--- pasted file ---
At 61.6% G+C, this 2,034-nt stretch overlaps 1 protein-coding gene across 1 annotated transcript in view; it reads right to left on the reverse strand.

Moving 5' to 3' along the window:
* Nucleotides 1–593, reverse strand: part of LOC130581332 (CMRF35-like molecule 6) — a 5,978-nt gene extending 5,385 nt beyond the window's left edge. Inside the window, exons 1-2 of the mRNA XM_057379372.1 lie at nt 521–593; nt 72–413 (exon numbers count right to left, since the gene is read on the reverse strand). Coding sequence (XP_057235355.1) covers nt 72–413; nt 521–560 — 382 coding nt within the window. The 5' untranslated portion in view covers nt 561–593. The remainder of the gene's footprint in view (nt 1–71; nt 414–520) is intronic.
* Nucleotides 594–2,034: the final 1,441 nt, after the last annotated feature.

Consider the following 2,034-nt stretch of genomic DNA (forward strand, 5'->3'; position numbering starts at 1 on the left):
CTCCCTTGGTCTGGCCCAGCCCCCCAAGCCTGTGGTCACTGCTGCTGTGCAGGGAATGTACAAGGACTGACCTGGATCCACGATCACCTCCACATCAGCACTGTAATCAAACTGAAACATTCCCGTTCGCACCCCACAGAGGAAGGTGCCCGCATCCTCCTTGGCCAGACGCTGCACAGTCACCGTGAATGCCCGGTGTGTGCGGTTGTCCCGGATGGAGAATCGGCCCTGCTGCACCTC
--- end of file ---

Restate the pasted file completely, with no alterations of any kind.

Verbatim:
At 61.6% G+C, this 2,034-nt stretch overlaps 1 protein-coding gene across 1 annotated transcript in view; it reads right to left on the reverse strand.

Moving 5' to 3' along the window:
* Nucleotides 1–593, reverse strand: part of LOC130581332 (CMRF35-like molecule 6) — a 5,978-nt gene extending 5,385 nt beyond the window's left edge. Inside the window, exons 1-2 of the mRNA XM_057379372.1 lie at nt 521–593; nt 72–413 (exon numbers count right to left, since the gene is read on the reverse strand). Coding sequence (XP_057235355.1) covers nt 72–413; nt 521–560 — 382 coding nt within the window. The 5' untranslated portion in view covers nt 561–593. The remainder of the gene's footprint in view (nt 1–71; nt 414–520) is intronic.
* Nucleotides 594–2,034: the final 1,441 nt, after the last annotated feature.

Consider the following 2,034-nt stretch of genomic DNA (forward strand, 5'->3'; position numbering starts at 1 on the left):
CTCCCTTGGTCTGGCCCAGCCCCCCAAGCCTGTGGTCACTGCTGCTGTGCAGGGAATGTACAAGGACTGACCTGGATCCACGATCACCTCCACATCAGCACTGTAATCAAACTGAAACATTCCCGTTCGCACCCCACAGAGGAAGGTGCCCGCATCCTCCTTGGCCAGACGCTGCACAGTCACCGTGAATGCCCGGTGTGTGCGGTTGTCCCGGATGGAGAATCGGCCCTGCTGCACCTC